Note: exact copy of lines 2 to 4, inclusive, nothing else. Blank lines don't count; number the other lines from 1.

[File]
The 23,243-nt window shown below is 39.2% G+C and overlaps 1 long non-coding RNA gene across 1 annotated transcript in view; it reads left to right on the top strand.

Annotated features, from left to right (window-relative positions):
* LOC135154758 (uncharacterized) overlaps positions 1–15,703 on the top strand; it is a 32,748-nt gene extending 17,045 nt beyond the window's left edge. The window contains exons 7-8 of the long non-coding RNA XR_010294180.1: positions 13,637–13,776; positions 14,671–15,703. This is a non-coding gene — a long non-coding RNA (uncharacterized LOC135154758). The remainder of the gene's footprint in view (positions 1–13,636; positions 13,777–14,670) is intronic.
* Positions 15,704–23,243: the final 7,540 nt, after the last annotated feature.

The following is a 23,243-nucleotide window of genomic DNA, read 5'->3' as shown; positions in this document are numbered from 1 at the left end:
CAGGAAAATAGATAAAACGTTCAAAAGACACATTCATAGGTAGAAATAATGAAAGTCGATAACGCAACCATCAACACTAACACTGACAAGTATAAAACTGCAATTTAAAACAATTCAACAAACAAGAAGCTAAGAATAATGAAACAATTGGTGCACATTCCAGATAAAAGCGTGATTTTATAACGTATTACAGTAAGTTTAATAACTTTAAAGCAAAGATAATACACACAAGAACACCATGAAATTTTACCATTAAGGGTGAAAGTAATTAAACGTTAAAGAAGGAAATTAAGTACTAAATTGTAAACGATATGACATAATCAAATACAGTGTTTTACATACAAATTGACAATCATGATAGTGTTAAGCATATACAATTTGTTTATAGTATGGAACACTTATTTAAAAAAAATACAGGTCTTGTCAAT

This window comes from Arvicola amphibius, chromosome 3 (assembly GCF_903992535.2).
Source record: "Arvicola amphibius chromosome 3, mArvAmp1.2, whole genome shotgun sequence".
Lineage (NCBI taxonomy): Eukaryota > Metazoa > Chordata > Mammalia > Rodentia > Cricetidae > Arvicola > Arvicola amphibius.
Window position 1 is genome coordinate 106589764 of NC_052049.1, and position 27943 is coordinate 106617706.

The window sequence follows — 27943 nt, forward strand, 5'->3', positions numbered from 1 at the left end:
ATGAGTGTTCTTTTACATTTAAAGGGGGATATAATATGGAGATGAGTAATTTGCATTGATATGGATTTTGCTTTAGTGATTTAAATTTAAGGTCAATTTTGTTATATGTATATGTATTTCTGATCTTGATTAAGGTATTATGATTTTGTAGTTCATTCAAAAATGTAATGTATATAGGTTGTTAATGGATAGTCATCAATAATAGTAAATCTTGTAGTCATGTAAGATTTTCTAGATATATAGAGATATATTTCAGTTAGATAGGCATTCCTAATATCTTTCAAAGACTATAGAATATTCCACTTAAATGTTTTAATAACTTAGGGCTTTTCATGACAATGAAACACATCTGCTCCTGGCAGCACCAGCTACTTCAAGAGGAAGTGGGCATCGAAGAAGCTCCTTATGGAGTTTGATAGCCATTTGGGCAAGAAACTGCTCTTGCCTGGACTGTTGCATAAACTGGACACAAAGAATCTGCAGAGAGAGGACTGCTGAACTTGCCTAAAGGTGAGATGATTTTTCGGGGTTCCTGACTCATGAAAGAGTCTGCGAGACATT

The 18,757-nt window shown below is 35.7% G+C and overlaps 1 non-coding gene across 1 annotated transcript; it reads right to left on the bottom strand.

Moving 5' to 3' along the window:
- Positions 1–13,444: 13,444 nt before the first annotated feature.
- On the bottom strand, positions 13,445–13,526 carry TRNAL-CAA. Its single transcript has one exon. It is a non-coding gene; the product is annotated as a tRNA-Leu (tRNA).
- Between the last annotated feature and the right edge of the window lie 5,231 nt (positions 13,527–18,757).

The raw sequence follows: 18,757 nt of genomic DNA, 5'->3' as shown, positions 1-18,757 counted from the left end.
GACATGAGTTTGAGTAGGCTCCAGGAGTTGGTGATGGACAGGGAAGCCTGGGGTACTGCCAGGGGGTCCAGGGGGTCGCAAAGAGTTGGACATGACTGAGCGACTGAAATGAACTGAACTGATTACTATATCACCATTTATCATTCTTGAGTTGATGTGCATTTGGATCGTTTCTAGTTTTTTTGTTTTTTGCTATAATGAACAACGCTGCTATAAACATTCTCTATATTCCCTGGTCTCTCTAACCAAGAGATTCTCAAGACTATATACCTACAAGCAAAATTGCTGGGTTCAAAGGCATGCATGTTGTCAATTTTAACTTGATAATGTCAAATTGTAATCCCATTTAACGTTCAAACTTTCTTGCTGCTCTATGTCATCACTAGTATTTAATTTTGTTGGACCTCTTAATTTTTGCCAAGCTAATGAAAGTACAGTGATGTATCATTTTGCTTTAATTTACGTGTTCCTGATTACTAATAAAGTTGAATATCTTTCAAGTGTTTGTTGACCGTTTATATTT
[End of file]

Annotated features, from left to right (window-relative positions):
* LOC135154758 (uncharacterized) overlaps positions 1–15,703 on the top strand; it is a 32,748-nt gene extending 17,045 nt beyond the window's left edge. The window contains exons 7-8 of the long non-coding RNA XR_010294180.1: positions 13,637–13,776; positions 14,671–15,703. This is a non-coding gene — a long non-coding RNA (uncharacterized LOC135154758). The remainder of the gene's footprint in view (positions 1–13,636; positions 13,777–14,670) is intronic.
* Positions 15,704–23,243: the final 7,540 nt, after the last annotated feature.